(Sofia was attacked by the Ottoman Turks unsuccessfully several times – in 1349, 1355, and 1382, and was conquered only in 1388.)

Another archaeological discovery about the existence of rakia as a drink in the Late Middle Ages was made in 2010 by Prof. Konstantin Totev from the Veliko Tarnovo Branch Office of the National Institute and Museum of Archaeology.

This is fragment of a 14th century cup from the Trapesitsa Hill Fortress in Veliko Tarnovo with an inscription reading, “I drank rakia during the feast".

The Museum also points out that these discoveries have been used as arguments supporting the claim of the Bulgarian government before the European Union to brand grape rakia a Bulgarian product under the EU schemes for geographical indications and traditional specialities.

Learn more about the Lyutitsa Fortress near Bulgaria’s Ivaylovgrad in the Background Infonotes below!

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Other views of the newly discovered rakia distillation vessel fragment from the Lyutitsa Fortress in Southern Bulgaria. Photos: National Museum of History

Other views of the newly discovered rakia distillation vessel fragment from the Lyutitsa Fortress in Southern Bulgaria. Photos: National Museum of History

Lyutitsa Rakia Spout 2

Background Infonotes:

The Lyutitsa Fortress is a Late Antiquity / Early Byzantine and medieval Bulgarian fortress located in the Eastern Rhodope Mountains near the town of Ivaylovgrad (and the depopulated town of Rogozovo (or Rogozino)), Haskovo District, in Southern Bulgaria.

It has a total area of 26 decares (app. 6.4 acres), and is also known as the Marble City (because its fortress walls are made of white marble), and as Kaloyan’s Citadel (after Tsar Kaloyan (r. 1197-1207) of the Second Bulgarian Empire).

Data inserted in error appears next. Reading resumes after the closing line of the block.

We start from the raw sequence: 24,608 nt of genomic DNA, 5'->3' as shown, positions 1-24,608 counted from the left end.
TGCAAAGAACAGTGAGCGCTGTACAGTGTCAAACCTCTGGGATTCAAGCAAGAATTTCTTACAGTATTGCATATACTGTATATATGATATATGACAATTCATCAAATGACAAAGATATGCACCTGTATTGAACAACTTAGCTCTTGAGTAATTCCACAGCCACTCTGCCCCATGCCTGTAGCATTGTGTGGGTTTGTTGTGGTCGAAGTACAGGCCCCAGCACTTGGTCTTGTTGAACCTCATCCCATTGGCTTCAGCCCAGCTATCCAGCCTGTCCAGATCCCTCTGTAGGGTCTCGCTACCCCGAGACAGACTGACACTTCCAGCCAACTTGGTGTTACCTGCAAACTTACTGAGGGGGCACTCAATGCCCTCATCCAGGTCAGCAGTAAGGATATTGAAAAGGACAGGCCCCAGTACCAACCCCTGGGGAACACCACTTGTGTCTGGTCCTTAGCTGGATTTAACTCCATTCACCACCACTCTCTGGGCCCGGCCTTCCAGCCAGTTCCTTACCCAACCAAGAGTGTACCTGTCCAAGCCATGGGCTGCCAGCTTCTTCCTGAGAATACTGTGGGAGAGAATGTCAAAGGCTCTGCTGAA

Even though its research is still in its early stages, there is archaeological evidence to believe that this particular fortress is the rich medieval city Lyutitsa which is mentioned in numerous historical sources. In the 9th-17th century, Lyutitsa was the center of a bishopric, and in the 17th-18th century – of an archbishopric.

Lyutitsa is one of the best preserved Bulgarian fortresses from the Middle Ages; in that, it is comparable to other well preserved medieval fortresses in Southern and Southeast Bulgaria such as the Mezek Fortress and the Matochina Fortress. Its fortress walls and towers have been preserved up to a height of 6-10 meters. It has 12 fortress towers, 9 of which have survived.

The Lyutitsa Fortress is also located close to another popular archaeological landmark, the Ancient Roman villa Armira which has been restored and has emerged as a well-known cultural tourism site.

Archaeological finds such as pottery, coins, decorations, household items made of metal and bone indicate that the location of Lyutitsa was inhabited as early as the 1st millennium BC, (starting in the Late Bronze Age), i.e. the time of Ancient Thrace.